Making for it’s own sake I find is usually the most fun. Sometimes, most times I find, we make things that we need and that are practical. This project fell somewhere in the middle. People that know me, know that I’m proud to be one of the co-founders of Fat Cat Fab Lab. It’s an exciting space with a great community of people. We needed something to bring to the 2015 New York Maker Faire. I wanted to show off what our CNC router and laser cutter can do. It also gave us an opportunity to show off a previous project as well: our custom built RFID door system. This beast is a working demo of our door system.
I wanted to give a very special shout out and thank you to Jimmy Diresta, who helped out with some last minute welding of an internal frame. If you haven’t already, I highly recommend you subscribe to his youtube channel right away. Hours of entertainment and learning await you! He’s a gifted, prolific maker who’s style of video is so compelling, full of personality, and fun to watch. Plus, he’s just a good guy! He’s super gracious with his time, especially when it comes to people who want to learn. Thank you, Jimmy!
We’ve been using Autodesk Fusion 360 at FCFL. Integrated CAD/CAM is notoriously expensive. Fusion 360 is a boon for educational organizations for whom the licensing terms _seem_ to indicate it will be free forever. Forever is a long time…we’ll see! It’s exciting because the product gets updates all the time that bring in new features. Sometimes if might feel a little “too exciting” when you’re not sure if the update will also bring instability. 😉 It does crash from time to time, but also does a great job at auto-recovering work that was open during the crash. Kudos Autodesk, and thank you! Look out for upcoming Fusion 360 classes at Fat Cat Fab Lab.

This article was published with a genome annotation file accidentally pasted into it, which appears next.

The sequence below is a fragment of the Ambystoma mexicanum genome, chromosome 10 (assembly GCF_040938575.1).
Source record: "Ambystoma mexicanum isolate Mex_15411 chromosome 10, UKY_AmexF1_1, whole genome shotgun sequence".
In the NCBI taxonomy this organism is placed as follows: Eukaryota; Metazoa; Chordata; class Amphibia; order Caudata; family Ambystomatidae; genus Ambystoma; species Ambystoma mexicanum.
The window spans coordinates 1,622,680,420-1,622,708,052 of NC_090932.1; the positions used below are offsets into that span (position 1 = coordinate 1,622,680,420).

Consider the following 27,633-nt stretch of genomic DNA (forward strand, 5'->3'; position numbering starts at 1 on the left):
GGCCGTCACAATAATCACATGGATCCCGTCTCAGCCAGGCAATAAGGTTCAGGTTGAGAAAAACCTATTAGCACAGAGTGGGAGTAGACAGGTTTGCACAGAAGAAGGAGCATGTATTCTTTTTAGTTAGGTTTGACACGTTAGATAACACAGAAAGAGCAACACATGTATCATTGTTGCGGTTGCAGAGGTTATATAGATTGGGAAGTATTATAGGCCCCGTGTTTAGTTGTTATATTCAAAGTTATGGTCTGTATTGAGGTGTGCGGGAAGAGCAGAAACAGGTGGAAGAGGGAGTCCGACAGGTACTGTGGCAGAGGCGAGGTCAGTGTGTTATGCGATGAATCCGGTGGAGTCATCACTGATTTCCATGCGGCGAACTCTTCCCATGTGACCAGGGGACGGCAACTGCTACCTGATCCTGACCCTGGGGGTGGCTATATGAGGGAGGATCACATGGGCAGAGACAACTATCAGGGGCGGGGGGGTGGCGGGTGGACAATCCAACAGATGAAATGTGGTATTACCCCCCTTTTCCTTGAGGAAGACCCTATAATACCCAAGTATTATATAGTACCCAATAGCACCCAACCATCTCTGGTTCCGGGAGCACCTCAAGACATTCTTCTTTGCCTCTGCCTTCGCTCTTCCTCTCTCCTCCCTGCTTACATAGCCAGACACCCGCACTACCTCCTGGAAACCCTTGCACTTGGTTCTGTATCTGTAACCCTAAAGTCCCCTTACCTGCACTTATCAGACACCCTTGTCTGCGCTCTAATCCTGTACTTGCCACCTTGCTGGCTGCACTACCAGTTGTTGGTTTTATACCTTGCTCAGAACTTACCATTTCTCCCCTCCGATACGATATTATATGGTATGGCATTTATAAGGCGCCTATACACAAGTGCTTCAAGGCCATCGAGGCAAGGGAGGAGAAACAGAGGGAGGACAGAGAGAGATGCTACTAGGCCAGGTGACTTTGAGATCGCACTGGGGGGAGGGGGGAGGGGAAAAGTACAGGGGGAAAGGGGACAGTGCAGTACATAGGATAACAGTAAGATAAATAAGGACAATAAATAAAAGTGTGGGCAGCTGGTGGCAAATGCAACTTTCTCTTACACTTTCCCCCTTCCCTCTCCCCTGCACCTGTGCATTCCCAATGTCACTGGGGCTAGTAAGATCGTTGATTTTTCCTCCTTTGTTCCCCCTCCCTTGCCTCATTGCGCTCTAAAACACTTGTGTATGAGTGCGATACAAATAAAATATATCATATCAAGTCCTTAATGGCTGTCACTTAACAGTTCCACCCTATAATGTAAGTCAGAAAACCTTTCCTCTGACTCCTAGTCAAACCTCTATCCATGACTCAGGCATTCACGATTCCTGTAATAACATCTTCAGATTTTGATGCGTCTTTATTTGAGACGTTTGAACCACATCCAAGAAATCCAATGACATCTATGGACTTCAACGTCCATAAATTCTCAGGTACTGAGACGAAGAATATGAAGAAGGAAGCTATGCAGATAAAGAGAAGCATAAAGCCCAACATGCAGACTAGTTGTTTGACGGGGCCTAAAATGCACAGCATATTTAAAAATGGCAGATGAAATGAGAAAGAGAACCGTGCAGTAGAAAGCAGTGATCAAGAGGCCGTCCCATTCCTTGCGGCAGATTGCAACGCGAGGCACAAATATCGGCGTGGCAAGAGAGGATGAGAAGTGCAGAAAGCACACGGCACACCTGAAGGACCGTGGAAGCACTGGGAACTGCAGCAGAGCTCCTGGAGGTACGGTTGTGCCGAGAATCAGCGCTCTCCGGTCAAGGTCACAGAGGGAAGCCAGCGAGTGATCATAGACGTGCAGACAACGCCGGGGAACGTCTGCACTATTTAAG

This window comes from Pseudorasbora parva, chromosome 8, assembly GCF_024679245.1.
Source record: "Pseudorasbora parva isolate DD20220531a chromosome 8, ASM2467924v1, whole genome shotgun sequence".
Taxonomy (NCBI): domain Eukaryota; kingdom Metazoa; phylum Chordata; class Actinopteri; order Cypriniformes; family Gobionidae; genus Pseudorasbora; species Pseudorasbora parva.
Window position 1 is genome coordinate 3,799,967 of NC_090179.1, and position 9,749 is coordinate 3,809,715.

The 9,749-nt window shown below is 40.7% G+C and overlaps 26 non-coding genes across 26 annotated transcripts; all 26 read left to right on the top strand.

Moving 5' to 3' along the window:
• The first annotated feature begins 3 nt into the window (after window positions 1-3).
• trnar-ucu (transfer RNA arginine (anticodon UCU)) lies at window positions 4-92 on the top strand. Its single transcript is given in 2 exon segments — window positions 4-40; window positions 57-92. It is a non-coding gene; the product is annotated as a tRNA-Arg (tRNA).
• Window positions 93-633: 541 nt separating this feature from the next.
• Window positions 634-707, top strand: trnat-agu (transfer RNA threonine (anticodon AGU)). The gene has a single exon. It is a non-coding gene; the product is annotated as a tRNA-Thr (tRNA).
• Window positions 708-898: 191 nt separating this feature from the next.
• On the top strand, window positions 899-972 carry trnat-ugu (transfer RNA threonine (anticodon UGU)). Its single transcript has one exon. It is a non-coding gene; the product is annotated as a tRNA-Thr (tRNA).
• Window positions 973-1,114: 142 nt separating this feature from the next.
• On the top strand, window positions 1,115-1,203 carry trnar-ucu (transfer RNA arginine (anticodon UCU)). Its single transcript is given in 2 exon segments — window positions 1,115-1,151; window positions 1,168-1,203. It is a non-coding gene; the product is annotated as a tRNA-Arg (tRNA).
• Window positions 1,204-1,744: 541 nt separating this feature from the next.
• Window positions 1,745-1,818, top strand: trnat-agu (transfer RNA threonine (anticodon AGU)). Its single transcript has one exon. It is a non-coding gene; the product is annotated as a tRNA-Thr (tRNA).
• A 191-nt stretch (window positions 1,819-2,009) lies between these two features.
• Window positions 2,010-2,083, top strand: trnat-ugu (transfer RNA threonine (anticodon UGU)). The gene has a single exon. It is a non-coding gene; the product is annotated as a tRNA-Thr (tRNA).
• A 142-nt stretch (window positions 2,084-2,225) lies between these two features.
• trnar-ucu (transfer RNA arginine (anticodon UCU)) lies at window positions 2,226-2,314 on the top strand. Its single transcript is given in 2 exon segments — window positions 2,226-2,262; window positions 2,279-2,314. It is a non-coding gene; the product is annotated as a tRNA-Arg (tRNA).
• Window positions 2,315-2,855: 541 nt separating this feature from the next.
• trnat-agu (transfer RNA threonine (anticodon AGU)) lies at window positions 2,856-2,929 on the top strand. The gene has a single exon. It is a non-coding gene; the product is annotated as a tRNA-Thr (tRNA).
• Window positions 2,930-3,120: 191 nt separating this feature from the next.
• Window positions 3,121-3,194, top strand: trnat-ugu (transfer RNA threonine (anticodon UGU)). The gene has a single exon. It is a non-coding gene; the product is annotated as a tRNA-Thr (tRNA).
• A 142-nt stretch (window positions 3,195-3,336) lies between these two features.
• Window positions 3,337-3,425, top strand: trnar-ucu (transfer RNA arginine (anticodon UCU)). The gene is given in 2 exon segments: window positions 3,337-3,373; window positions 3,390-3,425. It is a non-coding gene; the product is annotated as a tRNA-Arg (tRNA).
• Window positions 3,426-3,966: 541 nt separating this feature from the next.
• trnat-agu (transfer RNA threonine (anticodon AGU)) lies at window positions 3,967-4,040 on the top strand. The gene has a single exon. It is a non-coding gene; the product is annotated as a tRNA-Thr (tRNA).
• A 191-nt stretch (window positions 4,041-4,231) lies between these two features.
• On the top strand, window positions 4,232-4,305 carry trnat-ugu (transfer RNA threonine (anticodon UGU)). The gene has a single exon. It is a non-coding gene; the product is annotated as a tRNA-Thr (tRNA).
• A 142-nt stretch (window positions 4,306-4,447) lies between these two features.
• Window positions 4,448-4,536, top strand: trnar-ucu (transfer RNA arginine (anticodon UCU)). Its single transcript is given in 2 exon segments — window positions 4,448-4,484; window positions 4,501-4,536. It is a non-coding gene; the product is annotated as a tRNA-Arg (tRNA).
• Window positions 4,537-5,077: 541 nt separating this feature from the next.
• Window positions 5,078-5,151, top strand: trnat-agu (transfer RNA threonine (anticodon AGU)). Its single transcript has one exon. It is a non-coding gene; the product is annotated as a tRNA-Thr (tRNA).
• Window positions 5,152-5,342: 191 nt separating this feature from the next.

I was inspired by some CNCed laminated bamboo material that’s been kicking around the lab. Using that inspiration, this is the first test cut of some shapes I wanted to incorporate into the design.
This is just to show the internal CNCed parts that provide space for the frame, door-strike, request-to-exit button, cabling etc.
On top I used some 1/2 plywood as biscuits. I came up with my own registration method for double sided CNC projects. Did it work well? Yes. Was it fast? Not so much. 😛 Check out the Core77 youtube channel for a super slick way of registering your work on the machine. Thanks Jimmy, for hipping me to that. 😉
This turned out to be a great success, and of great interest to other makerspaces who want the same functionality. The RFID card numbers are stored in our member database. We use CiviCRM, which is a major windfall for non-profits! Anyway, the cards get scanned at “door clients” placed at each entrance, and the card numbers are checked against the database. If the card id exists, the system then checks if that member is in good standing or not. 😉 Automation ftw! Clients are made of Arduino Yuns, and Adafruit NFC shields programmed by volunteer Gerard Baron. Thanks Gerard! I handled the server component which is written in Python….this was super fun!